For decades, interior designers have known that design can affect the health of occupants by causing or preventing disease and even supporting health. With the growth of new rating systems such as WELL and Fitwel, this knowledge has begun to expand to the more inclusive concept of wellness, which is often defined as holistic physical and emotional wellbeing. The National Wellness Institute (NWI) builds upon this definition, adding four additional dimensions: intellectual, occupational, social and spiritual. According to the NWI, “wellness is an active process through which people become aware of, and make choices toward, a more successful existence.”
As designers began to discover the positive ways the designed environment can influence user health and wellness, the field of positive psychology was growing in parallel. Since the early 1990s, psychology has been expanding from a narrow focus on pathology (i.e., what’s wrong with people) to a broader view that includes an understanding of human thriving (i.e., what makes people successful and happy). The resulting inclusive approach—positive psychology—can take design a step further beyond preventing disease and encouraging physical activity, illustrating the impact design can have on happiness, creativity and other conditions for human flourishing.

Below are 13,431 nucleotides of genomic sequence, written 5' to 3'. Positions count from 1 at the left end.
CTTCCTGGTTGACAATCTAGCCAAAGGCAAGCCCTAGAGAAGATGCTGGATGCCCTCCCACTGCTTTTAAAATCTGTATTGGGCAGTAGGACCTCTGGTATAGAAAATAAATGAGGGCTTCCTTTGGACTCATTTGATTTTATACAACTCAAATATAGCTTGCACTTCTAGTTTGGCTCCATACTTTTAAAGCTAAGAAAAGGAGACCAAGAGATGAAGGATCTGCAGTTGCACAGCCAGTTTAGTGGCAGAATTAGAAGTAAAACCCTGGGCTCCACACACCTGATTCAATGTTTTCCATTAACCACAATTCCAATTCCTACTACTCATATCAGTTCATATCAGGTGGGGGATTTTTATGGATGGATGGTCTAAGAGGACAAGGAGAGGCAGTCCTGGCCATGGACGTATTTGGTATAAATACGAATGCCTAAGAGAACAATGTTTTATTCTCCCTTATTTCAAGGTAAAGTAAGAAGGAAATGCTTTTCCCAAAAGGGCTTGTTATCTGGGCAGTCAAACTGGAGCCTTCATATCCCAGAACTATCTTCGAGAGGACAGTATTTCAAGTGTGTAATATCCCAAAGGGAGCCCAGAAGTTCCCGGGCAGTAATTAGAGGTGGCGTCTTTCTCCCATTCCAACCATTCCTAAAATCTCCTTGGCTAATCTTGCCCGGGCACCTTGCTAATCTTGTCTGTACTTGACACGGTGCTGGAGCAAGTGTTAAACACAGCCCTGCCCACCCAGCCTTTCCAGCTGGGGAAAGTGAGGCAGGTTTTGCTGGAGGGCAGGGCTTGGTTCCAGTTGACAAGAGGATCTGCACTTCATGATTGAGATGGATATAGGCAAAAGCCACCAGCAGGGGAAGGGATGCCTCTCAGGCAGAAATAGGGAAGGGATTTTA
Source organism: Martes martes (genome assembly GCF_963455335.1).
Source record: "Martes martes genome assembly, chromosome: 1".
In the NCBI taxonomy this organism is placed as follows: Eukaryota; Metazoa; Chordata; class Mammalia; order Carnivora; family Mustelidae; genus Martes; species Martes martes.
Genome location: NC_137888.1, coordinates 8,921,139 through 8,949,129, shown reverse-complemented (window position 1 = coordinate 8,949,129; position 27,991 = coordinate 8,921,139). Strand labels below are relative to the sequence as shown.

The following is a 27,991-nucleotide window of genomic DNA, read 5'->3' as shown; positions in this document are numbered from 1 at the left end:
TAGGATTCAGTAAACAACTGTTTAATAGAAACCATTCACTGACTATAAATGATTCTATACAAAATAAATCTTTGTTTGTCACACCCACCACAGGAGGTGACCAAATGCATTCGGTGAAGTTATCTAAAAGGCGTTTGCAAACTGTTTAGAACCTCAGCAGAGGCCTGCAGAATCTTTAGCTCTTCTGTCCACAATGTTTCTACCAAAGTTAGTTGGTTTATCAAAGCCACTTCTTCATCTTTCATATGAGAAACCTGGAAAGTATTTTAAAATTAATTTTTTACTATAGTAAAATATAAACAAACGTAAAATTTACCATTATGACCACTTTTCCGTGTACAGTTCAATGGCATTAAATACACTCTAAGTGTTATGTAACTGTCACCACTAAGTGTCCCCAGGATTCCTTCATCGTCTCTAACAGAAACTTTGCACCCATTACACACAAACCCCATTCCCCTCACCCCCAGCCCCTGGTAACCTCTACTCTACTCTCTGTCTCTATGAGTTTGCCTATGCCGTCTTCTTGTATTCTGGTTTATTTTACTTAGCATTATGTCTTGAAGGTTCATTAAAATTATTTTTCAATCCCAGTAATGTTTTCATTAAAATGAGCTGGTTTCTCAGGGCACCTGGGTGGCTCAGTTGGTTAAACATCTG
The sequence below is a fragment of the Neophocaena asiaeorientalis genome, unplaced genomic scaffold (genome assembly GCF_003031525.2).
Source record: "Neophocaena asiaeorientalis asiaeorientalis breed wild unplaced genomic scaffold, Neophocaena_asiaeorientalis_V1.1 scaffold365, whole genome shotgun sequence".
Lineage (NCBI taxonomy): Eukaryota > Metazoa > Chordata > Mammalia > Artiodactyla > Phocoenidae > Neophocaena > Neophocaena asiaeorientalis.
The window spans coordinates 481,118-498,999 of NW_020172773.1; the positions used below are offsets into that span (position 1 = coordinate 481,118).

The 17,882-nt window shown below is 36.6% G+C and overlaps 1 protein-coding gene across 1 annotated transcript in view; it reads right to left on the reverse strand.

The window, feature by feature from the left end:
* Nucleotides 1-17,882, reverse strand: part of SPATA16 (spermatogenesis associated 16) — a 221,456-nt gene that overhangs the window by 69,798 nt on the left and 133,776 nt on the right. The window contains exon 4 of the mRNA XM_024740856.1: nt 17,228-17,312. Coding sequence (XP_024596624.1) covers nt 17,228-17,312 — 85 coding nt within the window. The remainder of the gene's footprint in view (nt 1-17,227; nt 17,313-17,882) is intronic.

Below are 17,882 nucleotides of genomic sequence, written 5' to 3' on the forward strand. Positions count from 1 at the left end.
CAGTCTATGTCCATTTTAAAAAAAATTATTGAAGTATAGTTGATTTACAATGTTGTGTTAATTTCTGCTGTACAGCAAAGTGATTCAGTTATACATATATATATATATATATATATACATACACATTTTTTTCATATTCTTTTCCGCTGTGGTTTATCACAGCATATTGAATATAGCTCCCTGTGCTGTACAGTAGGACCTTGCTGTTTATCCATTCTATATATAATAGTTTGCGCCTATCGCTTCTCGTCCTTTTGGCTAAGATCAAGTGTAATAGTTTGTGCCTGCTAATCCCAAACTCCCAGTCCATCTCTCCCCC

So how, exactly, can interior environments support thriving individuals and organizations? Five concepts stand out as directly applicable to the design of interiors.
Read more in Green Building News.